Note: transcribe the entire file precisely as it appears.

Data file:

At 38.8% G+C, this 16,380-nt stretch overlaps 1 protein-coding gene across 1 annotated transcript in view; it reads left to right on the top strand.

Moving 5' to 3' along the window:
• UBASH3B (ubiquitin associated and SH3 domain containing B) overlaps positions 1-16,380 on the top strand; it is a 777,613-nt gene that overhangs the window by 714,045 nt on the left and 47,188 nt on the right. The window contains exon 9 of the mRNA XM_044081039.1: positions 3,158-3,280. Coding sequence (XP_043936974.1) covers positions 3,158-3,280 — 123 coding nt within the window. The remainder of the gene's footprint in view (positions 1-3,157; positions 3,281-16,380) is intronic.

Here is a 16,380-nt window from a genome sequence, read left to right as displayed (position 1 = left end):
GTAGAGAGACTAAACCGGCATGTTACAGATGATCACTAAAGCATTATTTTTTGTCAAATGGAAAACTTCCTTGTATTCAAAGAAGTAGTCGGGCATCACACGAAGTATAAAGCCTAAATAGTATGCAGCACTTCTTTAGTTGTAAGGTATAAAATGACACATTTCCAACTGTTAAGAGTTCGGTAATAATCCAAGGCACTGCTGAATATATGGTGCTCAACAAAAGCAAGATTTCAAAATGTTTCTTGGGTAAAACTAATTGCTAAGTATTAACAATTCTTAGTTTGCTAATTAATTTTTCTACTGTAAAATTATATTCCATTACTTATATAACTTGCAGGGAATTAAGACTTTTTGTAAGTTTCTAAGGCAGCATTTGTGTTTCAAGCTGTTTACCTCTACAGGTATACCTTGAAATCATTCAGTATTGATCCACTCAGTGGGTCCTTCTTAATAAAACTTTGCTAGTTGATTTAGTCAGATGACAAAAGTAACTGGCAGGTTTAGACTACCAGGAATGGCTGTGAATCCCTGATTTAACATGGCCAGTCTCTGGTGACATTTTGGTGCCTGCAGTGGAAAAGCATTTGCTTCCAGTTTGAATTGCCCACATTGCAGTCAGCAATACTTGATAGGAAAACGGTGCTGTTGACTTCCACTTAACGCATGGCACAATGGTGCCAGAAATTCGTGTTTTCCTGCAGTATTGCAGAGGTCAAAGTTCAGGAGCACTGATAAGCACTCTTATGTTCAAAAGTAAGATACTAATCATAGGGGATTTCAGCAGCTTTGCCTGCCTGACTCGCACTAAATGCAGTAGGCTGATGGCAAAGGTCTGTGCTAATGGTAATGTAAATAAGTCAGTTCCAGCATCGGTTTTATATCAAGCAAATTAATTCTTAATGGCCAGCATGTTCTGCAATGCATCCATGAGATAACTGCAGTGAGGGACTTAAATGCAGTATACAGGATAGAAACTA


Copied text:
At 38.8% G+C, this 16,380-nt stretch overlaps 1 protein-coding gene across 1 annotated transcript in view; it reads left to right on the top strand.

Moving 5' to 3' along the window:
• UBASH3B (ubiquitin associated and SH3 domain containing B) overlaps positions 1-16,380 on the top strand; it is a 777,613-nt gene that overhangs the window by 714,045 nt on the left and 47,188 nt on the right. The window contains exon 9 of the mRNA XM_044081039.1: positions 3,158-3,280. Coding sequence (XP_043936974.1) covers positions 3,158-3,280 — 123 coding nt within the window. The remainder of the gene's footprint in view (positions 1-3,157; positions 3,281-16,380) is intronic.

Here is a 16,380-nt window from a genome sequence, read left to right as displayed (position 1 = left end):
GTAGAGAGACTAAACCGGCATGTTACAGATGATCACTAAAGCATTATTTTTTGTCAAATGGAAAACTTCCTTGTATTCAAAGAAGTAGTCGGGCATCACACGAAGTATAAAGCCTAAATAGTATGCAGCACTTCTTTAGTTGTAAGGTATAAAATGACACATTTCCAACTGTTAAGAGTTCGGTAATAATCCAAGGCACTGCTGAATATATGGTGCTCAACAAAAGCAAGATTTCAAAATGTTTCTTGGGTAAAACTAATTGCTAAGTATTAACAATTCTTAGTTTGCTAATTAATTTTTCTACTGTAAAATTATATTCCATTACTTATATAACTTGCAGGGAATTAAGACTTTTTGTAAGTTTCTAAGGCAGCATTTGTGTTTCAAGCTGTTTACCTCTACAGGTATACCTTGAAATCATTCAGTATTGATCCACTCAGTGGGTCCTTCTTAATAAAACTTTGCTAGTTGATTTAGTCAGATGACAAAAGTAACTGGCAGGTTTAGACTACCAGGAATGGCTGTGAATCCCTGATTTAACATGGCCAGTCTCTGGTGACATTTTGGTGCCTGCAGTGGAAAAGCATTTGCTTCCAGTTTGAATTGCCCACATTGCAGTCAGCAATACTTGATAGGAAAACGGTGCTGTTGACTTCCACTTAACGCATGGCACAATGGTGCCAGAAATTCGTGTTTTCCTGCAGTATTGCAGAGGTCAAAGTTCAGGAGCACTGATAAGCACTCTTATGTTCAAAAGTAAGATACTAATCATAGGGGATTTCAGCAGCTTTGCCTGCCTGACTCGCACTAAATGCAGTAGGCTGATGGCAAAGGTCTGTGCTAATGGTAATGTAAATAAGTCAGTTCCAGCATCGGTTTTATATCAAGCAAATTAATTCTTAATGGCCAGCATGTTCTGCAATGCATCCATGAGATAACTGCAGTGAGGGACTTAAATGCAGTATACAGGATAGAAACTA